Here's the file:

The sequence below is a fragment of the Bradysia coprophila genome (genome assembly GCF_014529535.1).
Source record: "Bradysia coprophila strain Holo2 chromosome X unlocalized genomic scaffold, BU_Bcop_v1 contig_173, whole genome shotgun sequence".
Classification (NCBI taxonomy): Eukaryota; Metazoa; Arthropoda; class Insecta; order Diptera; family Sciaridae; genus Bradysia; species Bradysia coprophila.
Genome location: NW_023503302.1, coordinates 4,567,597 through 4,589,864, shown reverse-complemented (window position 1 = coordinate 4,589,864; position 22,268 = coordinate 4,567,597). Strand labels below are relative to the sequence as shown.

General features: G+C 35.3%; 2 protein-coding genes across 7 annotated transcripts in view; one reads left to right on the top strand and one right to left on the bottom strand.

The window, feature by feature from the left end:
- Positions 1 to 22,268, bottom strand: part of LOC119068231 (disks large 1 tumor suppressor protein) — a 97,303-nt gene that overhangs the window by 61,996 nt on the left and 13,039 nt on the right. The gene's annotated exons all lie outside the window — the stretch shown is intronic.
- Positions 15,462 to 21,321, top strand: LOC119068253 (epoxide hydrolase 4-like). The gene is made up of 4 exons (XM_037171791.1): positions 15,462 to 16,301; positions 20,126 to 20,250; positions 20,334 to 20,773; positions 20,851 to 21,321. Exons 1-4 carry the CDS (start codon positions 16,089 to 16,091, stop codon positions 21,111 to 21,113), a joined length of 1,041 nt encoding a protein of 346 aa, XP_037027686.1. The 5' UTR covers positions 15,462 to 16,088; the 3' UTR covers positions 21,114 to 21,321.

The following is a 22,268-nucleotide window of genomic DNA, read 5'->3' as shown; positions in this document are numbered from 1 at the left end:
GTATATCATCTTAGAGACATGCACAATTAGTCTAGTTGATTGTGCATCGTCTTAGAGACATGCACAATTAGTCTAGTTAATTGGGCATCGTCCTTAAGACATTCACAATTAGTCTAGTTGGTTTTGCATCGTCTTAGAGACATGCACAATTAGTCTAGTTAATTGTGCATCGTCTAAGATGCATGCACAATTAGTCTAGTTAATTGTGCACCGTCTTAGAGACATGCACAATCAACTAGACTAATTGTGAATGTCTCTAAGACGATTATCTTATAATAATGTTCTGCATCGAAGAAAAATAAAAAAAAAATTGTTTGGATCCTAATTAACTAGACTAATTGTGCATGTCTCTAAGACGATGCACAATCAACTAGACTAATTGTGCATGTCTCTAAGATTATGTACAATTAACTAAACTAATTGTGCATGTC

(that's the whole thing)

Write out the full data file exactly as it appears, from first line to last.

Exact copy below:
The sequence below is a fragment of the Bradysia coprophila genome (genome assembly GCF_014529535.1).
Source record: "Bradysia coprophila strain Holo2 chromosome X unlocalized genomic scaffold, BU_Bcop_v1 contig_173, whole genome shotgun sequence".
Classification (NCBI taxonomy): Eukaryota; Metazoa; Arthropoda; class Insecta; order Diptera; family Sciaridae; genus Bradysia; species Bradysia coprophila.
Genome location: NW_023503302.1, coordinates 4,567,597 through 4,589,864, shown reverse-complemented (window position 1 = coordinate 4,589,864; position 22,268 = coordinate 4,567,597). Strand labels below are relative to the sequence as shown.

General features: G+C 35.3%; 2 protein-coding genes across 7 annotated transcripts in view; one reads left to right on the top strand and one right to left on the bottom strand.

The window, feature by feature from the left end:
- Positions 1 to 22,268, bottom strand: part of LOC119068231 (disks large 1 tumor suppressor protein) — a 97,303-nt gene that overhangs the window by 61,996 nt on the left and 13,039 nt on the right. The gene's annotated exons all lie outside the window — the stretch shown is intronic.
- Positions 15,462 to 21,321, top strand: LOC119068253 (epoxide hydrolase 4-like). The gene is made up of 4 exons (XM_037171791.1): positions 15,462 to 16,301; positions 20,126 to 20,250; positions 20,334 to 20,773; positions 20,851 to 21,321. Exons 1-4 carry the CDS (start codon positions 16,089 to 16,091, stop codon positions 21,111 to 21,113), a joined length of 1,041 nt encoding a protein of 346 aa, XP_037027686.1. The 5' UTR covers positions 15,462 to 16,088; the 3' UTR covers positions 21,114 to 21,321.

The following is a 22,268-nucleotide window of genomic DNA, read 5'->3' as shown; positions in this document are numbered from 1 at the left end:
GTATATCATCTTAGAGACATGCACAATTAGTCTAGTTGATTGTGCATCGTCTTAGAGACATGCACAATTAGTCTAGTTAATTGGGCATCGTCCTTAAGACATTCACAATTAGTCTAGTTGGTTTTGCATCGTCTTAGAGACATGCACAATTAGTCTAGTTAATTGTGCATCGTCTAAGATGCATGCACAATTAGTCTAGTTAATTGTGCACCGTCTTAGAGACATGCACAATCAACTAGACTAATTGTGAATGTCTCTAAGACGATTATCTTATAATAATGTTCTGCATCGAAGAAAAATAAAAAAAAAATTGTTTGGATCCTAATTAACTAGACTAATTGTGCATGTCTCTAAGACGATGCACAATCAACTAGACTAATTGTGCATGTCTCTAAGATTATGTACAATTAACTAAACTAATTGTGCATGTC